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Their planned destination was Little Rock in the state of Arkansas. On the 20th October 1850 a large number of men, women and children set sail from Dublin to Liverpool. On November 2 Father Hore and his people borded the Ticonderoga bound for New Orleans.

On December 5th they arrived in New Orleans and made the 400 mile trip up the Missisippi river to Arkansas. On there arrival in Little Rock they met disapointment as most of the land was already occupied and suitable places could not be found. Most of his party stayed in St Louis while Father Hore searched for suitable land An alternative site for his colony was found in Iowa where he purchased over 1,100 acres of land for $1.25 per acre in Lafayette and Taylor. On 24 February 1851 he purchased a further 700 acres and on 16 April he aquired a further 300 acres. However when he contacted the parties in St Louis only eighteen families joined him. They arrived in March 1851 where the new homesteads were built and the area named Wexford.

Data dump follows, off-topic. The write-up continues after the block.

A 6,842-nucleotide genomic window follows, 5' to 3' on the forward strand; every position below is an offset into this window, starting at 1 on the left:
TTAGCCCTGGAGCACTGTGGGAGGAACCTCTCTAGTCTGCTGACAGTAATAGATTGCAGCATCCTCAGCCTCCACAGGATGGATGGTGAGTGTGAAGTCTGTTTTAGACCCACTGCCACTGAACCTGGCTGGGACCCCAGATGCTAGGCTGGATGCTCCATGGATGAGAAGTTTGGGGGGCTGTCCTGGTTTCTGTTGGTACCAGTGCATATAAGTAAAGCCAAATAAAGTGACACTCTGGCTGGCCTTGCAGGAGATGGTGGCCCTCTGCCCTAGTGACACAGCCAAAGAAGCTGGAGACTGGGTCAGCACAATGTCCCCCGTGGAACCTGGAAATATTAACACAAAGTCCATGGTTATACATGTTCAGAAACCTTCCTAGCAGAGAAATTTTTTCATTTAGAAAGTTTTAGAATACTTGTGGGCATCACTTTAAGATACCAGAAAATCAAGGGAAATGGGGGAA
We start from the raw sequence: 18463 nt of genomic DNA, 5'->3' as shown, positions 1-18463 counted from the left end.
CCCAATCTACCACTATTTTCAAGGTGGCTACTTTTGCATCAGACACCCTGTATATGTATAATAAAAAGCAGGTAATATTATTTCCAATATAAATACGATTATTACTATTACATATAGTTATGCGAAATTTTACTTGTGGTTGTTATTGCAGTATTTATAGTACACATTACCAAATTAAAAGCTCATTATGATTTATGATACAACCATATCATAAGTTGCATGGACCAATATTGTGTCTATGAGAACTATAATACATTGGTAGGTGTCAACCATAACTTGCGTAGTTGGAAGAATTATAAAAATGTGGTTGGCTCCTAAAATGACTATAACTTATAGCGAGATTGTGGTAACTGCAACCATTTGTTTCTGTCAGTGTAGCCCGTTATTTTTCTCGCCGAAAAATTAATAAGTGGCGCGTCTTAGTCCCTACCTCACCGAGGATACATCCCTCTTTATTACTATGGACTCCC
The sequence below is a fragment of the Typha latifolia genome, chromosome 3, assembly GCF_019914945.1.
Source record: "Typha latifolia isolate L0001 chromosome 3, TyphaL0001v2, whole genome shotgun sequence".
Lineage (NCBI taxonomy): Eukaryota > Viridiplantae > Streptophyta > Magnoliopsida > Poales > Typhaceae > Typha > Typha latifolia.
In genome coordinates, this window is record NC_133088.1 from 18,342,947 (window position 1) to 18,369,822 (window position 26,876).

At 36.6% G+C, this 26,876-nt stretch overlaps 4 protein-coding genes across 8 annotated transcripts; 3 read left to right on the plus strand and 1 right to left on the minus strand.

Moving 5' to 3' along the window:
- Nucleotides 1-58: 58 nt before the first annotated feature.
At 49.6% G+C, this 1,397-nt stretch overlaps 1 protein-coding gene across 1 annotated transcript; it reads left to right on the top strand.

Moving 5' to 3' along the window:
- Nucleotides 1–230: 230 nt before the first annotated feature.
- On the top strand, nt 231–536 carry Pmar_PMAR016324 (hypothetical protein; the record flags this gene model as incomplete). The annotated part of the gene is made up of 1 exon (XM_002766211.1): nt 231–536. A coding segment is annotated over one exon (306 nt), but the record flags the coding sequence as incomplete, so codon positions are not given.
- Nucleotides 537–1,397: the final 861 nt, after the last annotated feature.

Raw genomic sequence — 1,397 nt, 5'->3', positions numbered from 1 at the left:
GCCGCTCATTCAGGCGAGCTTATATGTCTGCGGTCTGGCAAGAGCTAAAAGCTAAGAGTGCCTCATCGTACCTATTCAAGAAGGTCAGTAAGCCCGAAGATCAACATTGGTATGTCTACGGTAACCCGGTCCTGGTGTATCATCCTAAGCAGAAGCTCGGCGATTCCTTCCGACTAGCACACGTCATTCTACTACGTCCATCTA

Father Hore returned to Wexford and spent some time in Caim before being appointed parish priest to Cloughbawn where he died in 1864 and is buired under the floor of the parish church (left). A commemeration plaque is attached to the church wall in memory of him but no mention of his pioneering exploits in the new America is given


James Bently Gorden

James Bently Gorden was a native of Derry. He received his BA degree from Trinity College Dublin in 1772.